|Scientific Name:||Eridacnis radcliffei|
|Species Authority:||Smith, 1913|
|Red List Category & Criteria:||Least Concern ver 3.1|
|Assessor(s):||McCormack, C., White, W.T., Tanaka, S., Nakayno, K., Iglesias, S., Gaudiano, J.P. & Capadan, P.|
|Reviewer(s):||Stevens, J.D., Valenti, S.V. & Fowler, S.L. (Shark Red List Authority)|
One of the smallest living sharks (to 24 cm total length), this species is wide ranging but patchily distributed in the Indian Ocean and Western Central Pacific, on the outer shelf and upper slope at depths of 71-766 m. It is occasionally taken as bycatch by commercial bottom trawlers in the Philippines, but probably not utilized due to its small size. It may also be taken as bycatch in bottom trawls through other parts of its range, such as Taiwan (Province of China) where trawlers operate to greater depths. This species has a wide range compared to other members of this genus. Specific data are not available, but because only part of its range is currently impacted by fisheries and escapement and survival may be high for this small species, there is no reason to suspect that the population has declined and it is assessed as Least Concern.
|Range Description:||Wide ranging in the Indo-West Pacific, but with spotty records from:
Indian Ocean: reported from the Gulf of Aden (Yemen and Somalia) to Tanzania and India (Gulf of Mannar and Bay of Bengal and the Andaman Islands) (Compagno in prep).
Northwest and western central Pacific: reported from Viet Nam, Taiwan, Province of China and the Philippine Islands (D. Ebert pers. comm. 2007, Compagno in prep).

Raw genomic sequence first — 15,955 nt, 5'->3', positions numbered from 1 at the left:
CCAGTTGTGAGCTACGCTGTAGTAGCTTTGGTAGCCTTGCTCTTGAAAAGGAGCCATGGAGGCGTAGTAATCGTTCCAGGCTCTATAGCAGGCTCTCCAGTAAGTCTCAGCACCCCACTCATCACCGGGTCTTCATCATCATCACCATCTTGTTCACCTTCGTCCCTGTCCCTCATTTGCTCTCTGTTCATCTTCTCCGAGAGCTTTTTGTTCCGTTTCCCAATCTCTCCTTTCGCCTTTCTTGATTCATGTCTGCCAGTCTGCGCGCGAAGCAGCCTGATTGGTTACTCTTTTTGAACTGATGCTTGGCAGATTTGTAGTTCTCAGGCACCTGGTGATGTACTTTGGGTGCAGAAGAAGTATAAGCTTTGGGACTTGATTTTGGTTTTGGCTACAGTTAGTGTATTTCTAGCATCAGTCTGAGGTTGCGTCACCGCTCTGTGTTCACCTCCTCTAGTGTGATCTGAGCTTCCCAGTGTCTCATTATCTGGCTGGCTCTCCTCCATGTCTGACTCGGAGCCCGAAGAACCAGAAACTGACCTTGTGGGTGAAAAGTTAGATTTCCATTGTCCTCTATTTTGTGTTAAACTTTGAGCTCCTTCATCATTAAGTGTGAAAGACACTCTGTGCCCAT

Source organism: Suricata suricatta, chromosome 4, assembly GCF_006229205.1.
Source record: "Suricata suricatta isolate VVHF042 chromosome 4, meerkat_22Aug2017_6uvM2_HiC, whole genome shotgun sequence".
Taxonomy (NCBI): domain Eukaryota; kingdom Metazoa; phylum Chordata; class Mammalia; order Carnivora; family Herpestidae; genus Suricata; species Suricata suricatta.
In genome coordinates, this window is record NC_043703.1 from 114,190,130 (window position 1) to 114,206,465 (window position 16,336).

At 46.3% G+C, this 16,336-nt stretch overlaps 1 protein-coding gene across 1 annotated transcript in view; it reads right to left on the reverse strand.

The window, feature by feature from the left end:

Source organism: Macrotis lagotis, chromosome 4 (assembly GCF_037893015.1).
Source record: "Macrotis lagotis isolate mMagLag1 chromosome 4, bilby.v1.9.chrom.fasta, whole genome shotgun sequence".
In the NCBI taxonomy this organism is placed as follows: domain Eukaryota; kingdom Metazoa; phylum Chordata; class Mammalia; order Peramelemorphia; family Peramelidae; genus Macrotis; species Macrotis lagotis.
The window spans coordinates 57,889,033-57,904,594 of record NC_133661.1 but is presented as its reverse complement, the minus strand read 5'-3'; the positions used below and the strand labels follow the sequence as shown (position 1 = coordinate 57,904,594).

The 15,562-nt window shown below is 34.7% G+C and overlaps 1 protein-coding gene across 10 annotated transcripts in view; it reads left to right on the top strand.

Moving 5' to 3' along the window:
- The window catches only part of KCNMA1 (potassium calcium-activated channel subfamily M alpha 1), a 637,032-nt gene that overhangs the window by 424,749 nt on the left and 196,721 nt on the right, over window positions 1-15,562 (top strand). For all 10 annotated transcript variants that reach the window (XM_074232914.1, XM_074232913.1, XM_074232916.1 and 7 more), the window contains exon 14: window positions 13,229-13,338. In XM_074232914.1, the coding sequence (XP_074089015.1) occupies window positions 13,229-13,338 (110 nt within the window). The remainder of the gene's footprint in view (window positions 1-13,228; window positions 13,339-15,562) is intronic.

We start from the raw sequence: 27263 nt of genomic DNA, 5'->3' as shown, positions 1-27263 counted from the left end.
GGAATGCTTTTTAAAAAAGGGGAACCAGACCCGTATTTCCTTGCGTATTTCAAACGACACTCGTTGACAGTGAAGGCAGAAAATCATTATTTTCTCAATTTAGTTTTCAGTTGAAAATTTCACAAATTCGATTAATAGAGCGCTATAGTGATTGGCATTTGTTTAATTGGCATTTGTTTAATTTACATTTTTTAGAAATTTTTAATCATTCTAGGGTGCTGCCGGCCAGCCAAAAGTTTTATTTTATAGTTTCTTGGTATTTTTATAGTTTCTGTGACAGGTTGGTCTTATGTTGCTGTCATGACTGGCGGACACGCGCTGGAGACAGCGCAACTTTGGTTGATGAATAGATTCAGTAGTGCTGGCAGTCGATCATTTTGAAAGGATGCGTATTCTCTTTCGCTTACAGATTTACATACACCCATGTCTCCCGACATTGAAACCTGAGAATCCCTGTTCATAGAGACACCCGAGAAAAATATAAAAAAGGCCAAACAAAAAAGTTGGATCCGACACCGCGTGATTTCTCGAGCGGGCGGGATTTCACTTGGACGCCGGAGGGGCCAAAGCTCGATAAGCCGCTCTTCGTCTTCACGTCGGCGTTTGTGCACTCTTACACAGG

This species has a much wider range compared to the limited ranges of other members of this genus (Compagno in prep).
Native:India (Andaman Is.); Kenya; Somalia; Taiwan, Province of China; Tanzania, United Republic of; Viet Nam; Yemen
|FAO Marine Fishing Areas:||
Indian Ocean – eastern; Indian Ocean – western; Pacific – northwest; Pacific – western central
|Range Map:||Click here to open the map viewer and explore range.|
|Population:||Apparently common in southern India and the Philippines (Compagno et al. 2005). Population size is unknown.|
|Habitat and Ecology:||This species occurs at depths of 71-766 m on mud bottoms, on the upper continental and insular slopes and the outer shelves. It is one of the smallest known living sharks. Size at birth is approximately 10-11 cm total length (TL). Males mature at 18-19 cm TL or less and reach 23 cm TL, and females mature at about 15-16 cm TL and reach 24 cm TL. Reproduction is ovoviviparous with one or two young per litter. The species feeds primarily on small bony fishes, crustaceans and squid (Compagno in prep.).|
This species is too small to be commercially valuable. It is occasionally taken as bycatch by commercial bottom trawlers in the Philippines, but utilization is unknown (Compagno in prep.). The species may also be taken as bycatch of fisheries operating off Taiwan, Province of China, although no data are available. Fisheries off the east coast of Taiwan, Province of China have moved into deeper water over the past 20 years, from 100-300 m depth to >300 m (D. Ebert pers. comm. 2007). Fisheries on the southwest coast are predominantly coastal, but may range down to 500 m (D. Ebert pers. comm. 2007).
The species' relatively wide depth distribution (71-766 m) probably offers refuge beyond the range of fishing gears throughout most of the species range, in other areas where deepsea fisheries are less developed. Escapement may also be high for this small species.
|Conservation Actions:||Where taken, catches require monitoring, particularly as deepwater fisheries expand worldwide. The development and implementation of management plans (national and/or regional e.g., under the FAO International Plan of Action for the Conservation and Management of Sharks: IPOA-Sharks) are required to facilitate the conservation and management of all chondrichthyan species in the region.|
|Citation:||McCormack, C., White, W.T., Tanaka, S., Nakayno, K., Iglesias, S., Gaudiano, J.P. & Capadan, P. 2009. Eridacnis radcliffei. The IUCN Red List of Threatened Species. Version 2014.3. <www.iucnredlist.org>. Downloaded on 30 March 2015.|
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